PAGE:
Senior U.S. officials describe the threat posed by the Islamic State in chilling terms, but they have mounted a decidedly modest military campaign to check its advance through northern Iraq.
…The U.S. military’s campaign against the Islamic State has focused on protecting U.S. citizens in Baghdad and Irbil and delivering aid to thousands of Yazidi refugees who had been trapped on Mount Sinjar in northern Iraq and appeared Wednesday to be making their way down to safety.
But the ongoing U.S. airstrikes are equally notable for what they have not tried to do. U.S. military officials have emphasized that the strikes are not designed to reverse the gains Sunni extremist fighters have made.
… The limited nature of the airstrikes has drawn criticism from more hawkish Republicans and some former U.S. military officials who have said that the Obama administration is squandering an opportunity to deliver a crippling blow against the insurgents.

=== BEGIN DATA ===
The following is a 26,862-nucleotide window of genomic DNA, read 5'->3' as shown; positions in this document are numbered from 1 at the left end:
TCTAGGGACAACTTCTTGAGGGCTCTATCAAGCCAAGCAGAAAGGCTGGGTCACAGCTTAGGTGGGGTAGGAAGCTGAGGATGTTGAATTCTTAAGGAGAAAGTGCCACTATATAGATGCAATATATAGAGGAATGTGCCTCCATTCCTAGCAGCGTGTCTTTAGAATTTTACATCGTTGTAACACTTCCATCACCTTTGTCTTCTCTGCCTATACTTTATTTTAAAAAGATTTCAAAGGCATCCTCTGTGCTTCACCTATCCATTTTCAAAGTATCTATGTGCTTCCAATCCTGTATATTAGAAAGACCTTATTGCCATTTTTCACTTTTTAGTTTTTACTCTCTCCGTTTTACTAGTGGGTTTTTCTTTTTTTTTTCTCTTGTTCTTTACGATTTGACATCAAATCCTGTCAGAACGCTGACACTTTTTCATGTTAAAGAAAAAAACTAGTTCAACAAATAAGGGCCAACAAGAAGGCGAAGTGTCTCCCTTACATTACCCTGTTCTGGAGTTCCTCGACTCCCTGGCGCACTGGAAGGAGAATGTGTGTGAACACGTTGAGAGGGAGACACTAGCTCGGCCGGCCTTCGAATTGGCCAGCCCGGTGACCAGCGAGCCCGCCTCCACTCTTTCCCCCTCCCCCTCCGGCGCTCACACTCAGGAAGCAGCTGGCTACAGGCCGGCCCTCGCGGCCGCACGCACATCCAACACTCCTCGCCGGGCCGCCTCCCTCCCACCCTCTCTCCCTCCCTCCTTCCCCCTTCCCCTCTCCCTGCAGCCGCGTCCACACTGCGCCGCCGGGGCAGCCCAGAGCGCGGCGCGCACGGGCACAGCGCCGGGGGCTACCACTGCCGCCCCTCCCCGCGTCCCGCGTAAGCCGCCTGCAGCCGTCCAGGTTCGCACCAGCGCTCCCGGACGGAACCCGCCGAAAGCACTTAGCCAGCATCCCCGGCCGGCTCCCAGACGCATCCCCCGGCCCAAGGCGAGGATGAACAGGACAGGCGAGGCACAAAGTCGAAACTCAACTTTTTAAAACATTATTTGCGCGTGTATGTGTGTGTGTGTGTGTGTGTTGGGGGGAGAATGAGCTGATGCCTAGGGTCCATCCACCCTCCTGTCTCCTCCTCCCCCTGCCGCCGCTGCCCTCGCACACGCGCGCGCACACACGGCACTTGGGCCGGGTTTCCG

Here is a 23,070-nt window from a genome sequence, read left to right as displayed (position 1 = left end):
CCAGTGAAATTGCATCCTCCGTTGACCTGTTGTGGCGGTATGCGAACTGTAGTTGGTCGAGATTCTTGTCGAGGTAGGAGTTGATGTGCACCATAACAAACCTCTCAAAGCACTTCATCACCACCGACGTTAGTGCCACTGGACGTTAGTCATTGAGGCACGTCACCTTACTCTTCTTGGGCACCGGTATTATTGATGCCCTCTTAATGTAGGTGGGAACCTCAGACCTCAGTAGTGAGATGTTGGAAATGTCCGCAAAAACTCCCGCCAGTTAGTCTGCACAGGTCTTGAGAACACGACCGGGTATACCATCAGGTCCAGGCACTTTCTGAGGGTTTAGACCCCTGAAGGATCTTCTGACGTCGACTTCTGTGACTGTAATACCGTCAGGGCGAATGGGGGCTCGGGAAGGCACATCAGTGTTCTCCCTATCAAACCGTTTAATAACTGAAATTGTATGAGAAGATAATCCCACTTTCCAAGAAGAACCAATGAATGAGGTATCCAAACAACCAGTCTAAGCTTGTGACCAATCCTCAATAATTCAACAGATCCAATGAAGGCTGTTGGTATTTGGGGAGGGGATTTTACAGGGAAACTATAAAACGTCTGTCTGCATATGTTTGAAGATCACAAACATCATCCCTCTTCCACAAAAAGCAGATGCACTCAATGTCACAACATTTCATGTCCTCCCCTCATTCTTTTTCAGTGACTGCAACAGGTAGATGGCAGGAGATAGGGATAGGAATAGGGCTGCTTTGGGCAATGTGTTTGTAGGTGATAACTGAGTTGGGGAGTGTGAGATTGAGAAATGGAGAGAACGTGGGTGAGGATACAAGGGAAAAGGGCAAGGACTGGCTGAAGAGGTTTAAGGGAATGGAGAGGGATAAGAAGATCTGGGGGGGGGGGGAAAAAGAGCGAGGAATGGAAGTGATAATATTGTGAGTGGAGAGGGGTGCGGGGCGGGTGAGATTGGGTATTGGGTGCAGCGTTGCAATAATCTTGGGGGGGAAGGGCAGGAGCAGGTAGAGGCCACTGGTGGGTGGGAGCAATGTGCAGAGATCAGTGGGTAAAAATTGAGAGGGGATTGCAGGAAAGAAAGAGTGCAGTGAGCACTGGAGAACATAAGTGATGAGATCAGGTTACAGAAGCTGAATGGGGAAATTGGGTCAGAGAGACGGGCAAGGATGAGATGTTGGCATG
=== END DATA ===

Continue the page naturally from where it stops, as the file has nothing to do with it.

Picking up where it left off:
“Time is of the essence,” said Adm. James Stavridis, a former supreme allied commander of NATO and now dean of the Fletcher School at Tufts University. The longer the airstrikes drag on, the more time Islamic State fighters will have to learn how to survive them. “Without a fast and serious response, including Special Operations forces on the ground, the chances of reversing IS gains or even breaking their evident momentum is very low,” he said.
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